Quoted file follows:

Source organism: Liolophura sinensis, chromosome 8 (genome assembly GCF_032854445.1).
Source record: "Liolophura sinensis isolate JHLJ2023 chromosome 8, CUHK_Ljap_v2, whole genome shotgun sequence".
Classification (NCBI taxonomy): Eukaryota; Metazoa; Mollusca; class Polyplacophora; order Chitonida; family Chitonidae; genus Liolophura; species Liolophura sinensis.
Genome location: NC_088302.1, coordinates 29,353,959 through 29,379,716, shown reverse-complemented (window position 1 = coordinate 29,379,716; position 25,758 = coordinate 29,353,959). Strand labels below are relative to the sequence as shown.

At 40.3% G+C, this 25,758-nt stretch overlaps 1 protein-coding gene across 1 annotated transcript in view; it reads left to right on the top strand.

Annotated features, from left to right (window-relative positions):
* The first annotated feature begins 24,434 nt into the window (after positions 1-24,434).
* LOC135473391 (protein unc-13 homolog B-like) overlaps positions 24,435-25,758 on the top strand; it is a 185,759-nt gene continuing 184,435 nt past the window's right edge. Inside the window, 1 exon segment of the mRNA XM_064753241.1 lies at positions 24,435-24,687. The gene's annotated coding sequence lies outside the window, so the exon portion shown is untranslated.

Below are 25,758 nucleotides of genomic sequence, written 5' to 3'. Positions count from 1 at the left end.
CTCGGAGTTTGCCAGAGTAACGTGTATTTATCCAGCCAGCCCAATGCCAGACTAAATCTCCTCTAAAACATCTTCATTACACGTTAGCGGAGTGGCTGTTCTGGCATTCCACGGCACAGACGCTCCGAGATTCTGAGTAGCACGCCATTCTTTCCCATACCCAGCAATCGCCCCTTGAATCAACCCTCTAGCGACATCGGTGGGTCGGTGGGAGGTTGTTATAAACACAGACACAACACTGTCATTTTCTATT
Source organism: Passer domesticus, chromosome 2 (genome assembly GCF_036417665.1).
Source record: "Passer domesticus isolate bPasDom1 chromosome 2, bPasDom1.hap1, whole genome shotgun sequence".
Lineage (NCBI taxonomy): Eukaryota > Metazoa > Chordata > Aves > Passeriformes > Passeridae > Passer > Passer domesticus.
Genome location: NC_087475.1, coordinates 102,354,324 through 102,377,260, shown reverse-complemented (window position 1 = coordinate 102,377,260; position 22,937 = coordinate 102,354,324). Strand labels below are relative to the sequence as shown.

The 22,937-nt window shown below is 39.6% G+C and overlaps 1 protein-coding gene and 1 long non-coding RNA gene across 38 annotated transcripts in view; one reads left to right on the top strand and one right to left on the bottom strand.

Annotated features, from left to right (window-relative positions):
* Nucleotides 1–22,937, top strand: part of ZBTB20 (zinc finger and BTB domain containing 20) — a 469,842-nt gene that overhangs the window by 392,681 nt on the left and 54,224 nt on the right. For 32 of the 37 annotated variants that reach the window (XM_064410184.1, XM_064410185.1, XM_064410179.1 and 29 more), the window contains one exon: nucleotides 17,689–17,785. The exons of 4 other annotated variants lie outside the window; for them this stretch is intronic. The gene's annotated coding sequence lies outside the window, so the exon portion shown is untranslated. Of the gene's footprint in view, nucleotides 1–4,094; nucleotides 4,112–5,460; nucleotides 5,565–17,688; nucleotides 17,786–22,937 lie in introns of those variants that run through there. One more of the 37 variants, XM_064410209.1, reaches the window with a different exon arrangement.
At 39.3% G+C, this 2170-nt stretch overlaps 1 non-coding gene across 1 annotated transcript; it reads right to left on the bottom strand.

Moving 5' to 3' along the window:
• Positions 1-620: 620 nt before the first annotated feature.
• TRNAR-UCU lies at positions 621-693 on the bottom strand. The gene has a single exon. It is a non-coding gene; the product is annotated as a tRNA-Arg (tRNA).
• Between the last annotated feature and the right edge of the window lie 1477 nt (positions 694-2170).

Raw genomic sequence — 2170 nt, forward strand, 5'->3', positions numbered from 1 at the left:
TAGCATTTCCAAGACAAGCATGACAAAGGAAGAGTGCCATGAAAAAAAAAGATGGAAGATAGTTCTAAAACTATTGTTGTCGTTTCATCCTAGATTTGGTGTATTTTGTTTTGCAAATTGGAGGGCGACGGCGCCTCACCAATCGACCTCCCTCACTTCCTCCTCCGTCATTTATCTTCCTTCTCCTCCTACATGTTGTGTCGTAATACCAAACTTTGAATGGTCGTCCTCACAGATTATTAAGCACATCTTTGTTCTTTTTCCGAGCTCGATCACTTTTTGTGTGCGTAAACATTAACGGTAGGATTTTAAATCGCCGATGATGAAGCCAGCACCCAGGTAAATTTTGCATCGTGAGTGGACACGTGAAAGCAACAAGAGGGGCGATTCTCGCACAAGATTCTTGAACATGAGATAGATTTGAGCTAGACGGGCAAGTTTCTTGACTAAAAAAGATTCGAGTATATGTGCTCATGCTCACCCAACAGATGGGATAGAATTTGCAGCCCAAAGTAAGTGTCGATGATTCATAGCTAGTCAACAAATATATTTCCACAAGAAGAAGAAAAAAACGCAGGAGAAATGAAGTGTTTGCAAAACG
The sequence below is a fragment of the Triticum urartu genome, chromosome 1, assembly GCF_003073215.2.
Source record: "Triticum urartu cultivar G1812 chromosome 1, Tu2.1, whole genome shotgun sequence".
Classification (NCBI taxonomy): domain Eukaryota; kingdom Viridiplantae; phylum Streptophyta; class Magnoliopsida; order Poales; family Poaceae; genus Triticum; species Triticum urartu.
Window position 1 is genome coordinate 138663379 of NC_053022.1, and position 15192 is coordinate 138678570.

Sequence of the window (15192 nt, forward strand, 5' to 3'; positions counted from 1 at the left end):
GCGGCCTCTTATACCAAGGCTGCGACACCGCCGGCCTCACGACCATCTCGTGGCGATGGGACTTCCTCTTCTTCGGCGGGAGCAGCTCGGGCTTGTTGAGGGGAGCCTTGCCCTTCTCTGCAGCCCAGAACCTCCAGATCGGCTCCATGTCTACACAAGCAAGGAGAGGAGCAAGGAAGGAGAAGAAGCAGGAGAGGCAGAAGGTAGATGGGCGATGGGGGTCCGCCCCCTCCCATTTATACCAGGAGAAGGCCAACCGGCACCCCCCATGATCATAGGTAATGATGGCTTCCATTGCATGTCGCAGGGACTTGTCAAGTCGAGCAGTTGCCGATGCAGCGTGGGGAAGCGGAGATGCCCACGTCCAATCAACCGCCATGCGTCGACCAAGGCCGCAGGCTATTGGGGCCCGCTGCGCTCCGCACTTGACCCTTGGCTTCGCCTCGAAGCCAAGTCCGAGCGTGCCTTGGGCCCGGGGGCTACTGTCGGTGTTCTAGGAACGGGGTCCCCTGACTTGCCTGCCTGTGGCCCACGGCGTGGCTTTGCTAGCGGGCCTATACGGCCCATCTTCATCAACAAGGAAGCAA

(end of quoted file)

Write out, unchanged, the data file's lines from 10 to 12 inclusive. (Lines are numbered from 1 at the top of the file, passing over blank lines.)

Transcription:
CTCGGAGTTTGCCAGAGTAACGTGTATTTATCCAGCCAGCCCAATGCCAGACTAAATCTCCTCTAAAACATCTTCATTACACGTTAGCGGAGTGGCTGTTCTGGCATTCCACGGCACAGACGCTCCGAGATTCTGAGTAGCACGCCATTCTTTCCCATACCCAGCAATCGCCCCTTGAATCAACCCTCTAGCGACATCGGTGGGTCGGTGGGAGGTTGTTATAAACACAGACACAACACTGTCATTTTCTATT
Source organism: Passer domesticus, chromosome 2 (genome assembly GCF_036417665.1).
Source record: "Passer domesticus isolate bPasDom1 chromosome 2, bPasDom1.hap1, whole genome shotgun sequence".